Should the U.S. Invade Iraq? Week 2

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Oct. 1 2002 10:49 AM

Should the U.S. Invade Iraq? Week 2

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Just to be clear about things, I am writing this small contribution to Slate's debate while frantically trying to finish a book on Soviet concentration camps in general—and a chapter on World War II in particular. That perspective caused me to jump when I read Steve Chapman's contribution. Steve points out that Saddam Hussein didn't make use of his biological and chemical weapons during the Gulf War, because "President Bush had let him know beforehand that if he did, we would turn Baghdad into a smoking pile of nuclear rubble." He went on to argue that Saddam's nukes/chemical/biological weapons have been (or will be) acquired largely for the purposes of deterrence, and that there is no reason to believe he would actually use them against us, if he knew he and his countrymen would be blown to smithereens in response.

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To assume that is to assume that Saddam operates according to the same rational criteria that you and I operate by—or that the United States and the USSR operated by (more or less) during the Cold War and that India and Pakistan operate by today. It is to assume, in other words, that Saddam would never make use of his weapons of mass destruction, simply because he would be too frightened of the possible consequences for his country. This is a big assumption, given that not every dictator in history has always had his country's best interests at heart. As you might have guessed, Hitler, the man in the forefront of my brain, comes to mind here: Faced with defeat in 1945, he refused to let his countrymen stop fighting. He preferred, instead, to see them die in suicidal last stands, actively willing the devastation of his country. As his capital city was turned into a wasteland—the ground zero of its day—he hailed the arrival of Armageddon and committed suicide, leaving the rest of Germany to its fate.

Although I dislike the modern tendency to compare every mad dictator to Hitler, in this narrow sense, the comparison to Saddam might be apt. Are you sure Saddam would not risk the destruction of his country, if he thought, for some reason, that he or his regime was in danger? Do you want to wait and find out? In my view, Saddam's personality—which I would really like to see more carefully and more frequently dissected by people who know him and his regime—ought to be as much a part of the debate about whether to intervene as his putative nuclear arsenal. We really don't know whether deterrence will work in the case of Iraq. Megalomaniacal tyrants do not always behave in the way rational people do, and to assume otherwise is folly.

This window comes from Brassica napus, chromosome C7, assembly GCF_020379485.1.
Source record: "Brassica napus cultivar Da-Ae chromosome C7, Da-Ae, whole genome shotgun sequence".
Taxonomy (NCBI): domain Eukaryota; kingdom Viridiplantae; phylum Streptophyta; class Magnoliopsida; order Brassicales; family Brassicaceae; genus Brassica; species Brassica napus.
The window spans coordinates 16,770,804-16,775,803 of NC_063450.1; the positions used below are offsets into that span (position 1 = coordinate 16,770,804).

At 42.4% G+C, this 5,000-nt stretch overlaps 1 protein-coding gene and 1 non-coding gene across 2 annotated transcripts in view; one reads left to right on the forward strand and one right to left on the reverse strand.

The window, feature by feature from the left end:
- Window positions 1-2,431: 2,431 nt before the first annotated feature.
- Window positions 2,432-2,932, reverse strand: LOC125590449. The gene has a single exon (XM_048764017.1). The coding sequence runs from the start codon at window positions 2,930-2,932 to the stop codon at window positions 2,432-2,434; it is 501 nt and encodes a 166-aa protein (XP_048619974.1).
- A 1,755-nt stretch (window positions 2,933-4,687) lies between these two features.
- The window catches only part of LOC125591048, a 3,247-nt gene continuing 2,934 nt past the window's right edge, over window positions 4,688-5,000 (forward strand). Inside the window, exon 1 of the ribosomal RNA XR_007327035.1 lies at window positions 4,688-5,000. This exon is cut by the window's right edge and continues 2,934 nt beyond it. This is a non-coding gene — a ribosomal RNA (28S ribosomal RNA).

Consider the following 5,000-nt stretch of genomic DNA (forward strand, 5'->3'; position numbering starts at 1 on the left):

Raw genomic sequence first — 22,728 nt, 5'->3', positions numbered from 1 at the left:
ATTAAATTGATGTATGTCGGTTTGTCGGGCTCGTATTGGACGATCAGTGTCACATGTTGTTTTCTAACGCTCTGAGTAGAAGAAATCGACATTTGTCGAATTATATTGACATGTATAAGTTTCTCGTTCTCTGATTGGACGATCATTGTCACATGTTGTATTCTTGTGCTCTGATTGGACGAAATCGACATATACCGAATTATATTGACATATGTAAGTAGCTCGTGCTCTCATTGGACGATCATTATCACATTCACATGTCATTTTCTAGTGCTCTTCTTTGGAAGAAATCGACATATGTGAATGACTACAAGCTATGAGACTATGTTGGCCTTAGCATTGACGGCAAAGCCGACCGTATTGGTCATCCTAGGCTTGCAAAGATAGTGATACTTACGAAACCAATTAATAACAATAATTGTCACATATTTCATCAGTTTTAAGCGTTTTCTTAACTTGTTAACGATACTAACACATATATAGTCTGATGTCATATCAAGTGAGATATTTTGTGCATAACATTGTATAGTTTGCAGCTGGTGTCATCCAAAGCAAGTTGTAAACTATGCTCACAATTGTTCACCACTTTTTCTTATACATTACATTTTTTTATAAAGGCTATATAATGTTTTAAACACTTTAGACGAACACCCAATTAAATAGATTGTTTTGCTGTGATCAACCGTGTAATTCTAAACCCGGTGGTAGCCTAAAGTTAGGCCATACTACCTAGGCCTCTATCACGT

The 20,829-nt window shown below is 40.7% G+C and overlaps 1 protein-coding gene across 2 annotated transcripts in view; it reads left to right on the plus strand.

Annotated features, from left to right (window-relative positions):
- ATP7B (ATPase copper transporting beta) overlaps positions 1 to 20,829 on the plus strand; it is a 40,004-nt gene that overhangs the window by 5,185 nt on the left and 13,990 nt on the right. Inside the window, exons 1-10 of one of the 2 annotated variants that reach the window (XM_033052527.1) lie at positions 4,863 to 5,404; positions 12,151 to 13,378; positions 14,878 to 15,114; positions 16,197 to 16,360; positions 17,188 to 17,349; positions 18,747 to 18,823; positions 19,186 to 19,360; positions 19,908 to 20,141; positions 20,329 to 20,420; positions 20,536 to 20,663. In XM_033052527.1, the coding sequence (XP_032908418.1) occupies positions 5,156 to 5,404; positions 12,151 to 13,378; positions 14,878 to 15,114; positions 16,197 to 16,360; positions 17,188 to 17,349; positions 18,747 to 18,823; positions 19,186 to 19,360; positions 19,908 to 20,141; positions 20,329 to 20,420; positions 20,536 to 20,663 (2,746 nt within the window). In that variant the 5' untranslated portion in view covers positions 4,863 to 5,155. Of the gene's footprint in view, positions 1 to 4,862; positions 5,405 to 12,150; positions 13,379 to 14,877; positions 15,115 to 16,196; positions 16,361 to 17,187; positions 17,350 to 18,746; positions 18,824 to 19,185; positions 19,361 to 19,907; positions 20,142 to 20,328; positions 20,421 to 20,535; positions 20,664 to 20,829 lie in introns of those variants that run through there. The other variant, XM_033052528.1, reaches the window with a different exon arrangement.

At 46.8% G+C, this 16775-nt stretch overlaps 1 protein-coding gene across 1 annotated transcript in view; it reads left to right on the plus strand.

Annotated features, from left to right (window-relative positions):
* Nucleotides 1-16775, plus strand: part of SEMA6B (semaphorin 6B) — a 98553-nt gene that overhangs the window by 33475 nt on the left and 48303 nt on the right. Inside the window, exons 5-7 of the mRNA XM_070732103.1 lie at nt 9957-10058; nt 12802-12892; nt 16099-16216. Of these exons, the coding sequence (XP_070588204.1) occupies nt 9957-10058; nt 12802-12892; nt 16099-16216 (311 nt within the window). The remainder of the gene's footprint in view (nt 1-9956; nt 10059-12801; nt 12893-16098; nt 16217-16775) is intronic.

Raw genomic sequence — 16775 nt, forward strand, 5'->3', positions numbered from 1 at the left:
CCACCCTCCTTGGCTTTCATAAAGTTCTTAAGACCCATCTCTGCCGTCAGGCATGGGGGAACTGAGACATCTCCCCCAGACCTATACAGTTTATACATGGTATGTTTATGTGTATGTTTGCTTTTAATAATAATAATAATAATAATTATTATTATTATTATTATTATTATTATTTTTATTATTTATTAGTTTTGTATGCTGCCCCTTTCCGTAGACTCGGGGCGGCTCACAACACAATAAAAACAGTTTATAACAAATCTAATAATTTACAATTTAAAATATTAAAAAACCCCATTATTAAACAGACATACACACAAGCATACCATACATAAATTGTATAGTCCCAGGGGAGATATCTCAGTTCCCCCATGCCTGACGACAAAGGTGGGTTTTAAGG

Moving away from substance, back to public relations: If I have any real qualms about the potential war in Iraq, they are not so much about the central issue—should we fight or should we not (I think, with caveats, that we should be prepared to do so)—but about the peculiar way in which the administration has until now gone about making its case for the war. There have, it is true, been a few statements from Donald Rumsfeld, and Condoleezza Rice made an appearance on the BBC. But most of the time, both the president and his Cabinet have acted as if they don't really need to make the case for engaging in some kind of action in Iraq—and almost as if they expect the media, and Tony Blair, to make the case for them.

Within the United States, this is indeed, as Michael Kinsley wrote earlier, deeply undemocratic. Outside the United States, this is simply bad diplomacy, and I am mystified by it. If they don't really have a case for intervention, then I don't know what all the fuss is about. If they do have a case and aren't making it because they think it is self-evident, then they shouldn't be surprised when it turns out they have no allies. If they aren't making it because they don't want any allies, then that's an even bigger error of judgment. The United States needs allies of all kinds—European, Arab, whatever. Maybe they can't help us fight, but they can help with other things: espionage, finances, and explaining the rationale for the war to the rest of the world.

Obviously, this latter task looks set to be extremely difficult. If the administration isn't committed to explaining the rationale for the war, then they can hardly expect anyone else to be either. In fact, quite a lot of the general debate about the war, in the United States and abroad, would be taking place in different tones of voice if President Bush himself were more than sporadically involved in it. His U.N. speech was a good beginning, but its effects were almost nullified by his off-the-cuff remark about Saddam, "the guy who tried to kill my father." Perhaps Bush (like Clinton in his first years in office) hasn't yet realized that every word he says—even if meant to be ironic, sarcastic, or light-hearted—is immediately repeated around the world in 100 languages and taken deadly seriously. By the same token, he may not yet understand the power of his presence on television in 100 languages: If he wanted to bring the world around to his argument, he probably could do it. It's not as if no one is listening.

—Anne Applebaum is a journalist based in London and Warsaw.

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